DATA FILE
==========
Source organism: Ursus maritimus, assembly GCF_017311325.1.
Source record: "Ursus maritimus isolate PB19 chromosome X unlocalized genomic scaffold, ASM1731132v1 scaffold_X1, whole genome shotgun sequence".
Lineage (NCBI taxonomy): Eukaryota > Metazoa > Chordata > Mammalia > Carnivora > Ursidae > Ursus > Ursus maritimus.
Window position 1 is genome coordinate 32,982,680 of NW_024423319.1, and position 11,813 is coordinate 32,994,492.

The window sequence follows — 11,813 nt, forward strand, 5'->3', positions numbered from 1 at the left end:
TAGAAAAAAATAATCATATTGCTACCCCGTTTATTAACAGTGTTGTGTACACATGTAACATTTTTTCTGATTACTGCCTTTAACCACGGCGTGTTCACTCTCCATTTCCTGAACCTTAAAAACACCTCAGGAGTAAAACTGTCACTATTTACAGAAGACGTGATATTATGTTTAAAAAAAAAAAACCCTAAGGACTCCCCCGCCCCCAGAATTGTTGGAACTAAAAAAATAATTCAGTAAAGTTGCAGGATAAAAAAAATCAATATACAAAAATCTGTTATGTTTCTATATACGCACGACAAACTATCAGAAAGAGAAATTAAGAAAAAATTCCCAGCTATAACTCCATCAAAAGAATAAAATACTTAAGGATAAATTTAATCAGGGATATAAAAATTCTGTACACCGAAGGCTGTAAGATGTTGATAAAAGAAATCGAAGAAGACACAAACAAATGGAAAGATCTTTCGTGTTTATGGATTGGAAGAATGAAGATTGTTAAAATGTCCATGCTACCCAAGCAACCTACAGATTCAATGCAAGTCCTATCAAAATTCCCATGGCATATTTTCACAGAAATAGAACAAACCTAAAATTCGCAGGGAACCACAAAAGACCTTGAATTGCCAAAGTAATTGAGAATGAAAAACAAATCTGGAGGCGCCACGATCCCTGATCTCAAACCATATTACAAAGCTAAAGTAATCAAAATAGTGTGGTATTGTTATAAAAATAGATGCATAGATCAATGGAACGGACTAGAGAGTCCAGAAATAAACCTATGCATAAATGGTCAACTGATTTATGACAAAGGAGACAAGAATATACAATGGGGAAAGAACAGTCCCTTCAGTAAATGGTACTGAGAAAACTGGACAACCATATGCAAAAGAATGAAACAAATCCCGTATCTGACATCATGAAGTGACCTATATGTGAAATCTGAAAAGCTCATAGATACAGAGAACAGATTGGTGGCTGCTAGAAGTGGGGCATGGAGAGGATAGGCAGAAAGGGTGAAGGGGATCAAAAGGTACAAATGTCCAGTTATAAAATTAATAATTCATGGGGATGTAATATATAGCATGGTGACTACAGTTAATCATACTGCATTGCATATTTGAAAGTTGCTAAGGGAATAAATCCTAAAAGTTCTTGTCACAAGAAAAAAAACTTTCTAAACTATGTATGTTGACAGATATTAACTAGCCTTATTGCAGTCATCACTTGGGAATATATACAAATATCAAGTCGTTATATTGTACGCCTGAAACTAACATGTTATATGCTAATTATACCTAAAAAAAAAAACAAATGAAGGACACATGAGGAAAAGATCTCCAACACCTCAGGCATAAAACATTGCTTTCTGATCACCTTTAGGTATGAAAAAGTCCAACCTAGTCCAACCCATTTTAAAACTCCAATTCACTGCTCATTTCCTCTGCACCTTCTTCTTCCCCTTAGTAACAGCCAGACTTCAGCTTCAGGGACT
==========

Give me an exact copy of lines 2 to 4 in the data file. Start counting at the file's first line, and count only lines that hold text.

Source record: "Ursus maritimus isolate PB19 chromosome X unlocalized genomic scaffold, ASM1731132v1 scaffold_X1, whole genome shotgun sequence".
Lineage (NCBI taxonomy): Eukaryota > Metazoa > Chordata > Mammalia > Carnivora > Ursidae > Ursus > Ursus maritimus.
Window position 1 is genome coordinate 32,982,680 of NW_024423319.1, and position 11,813 is coordinate 32,994,492.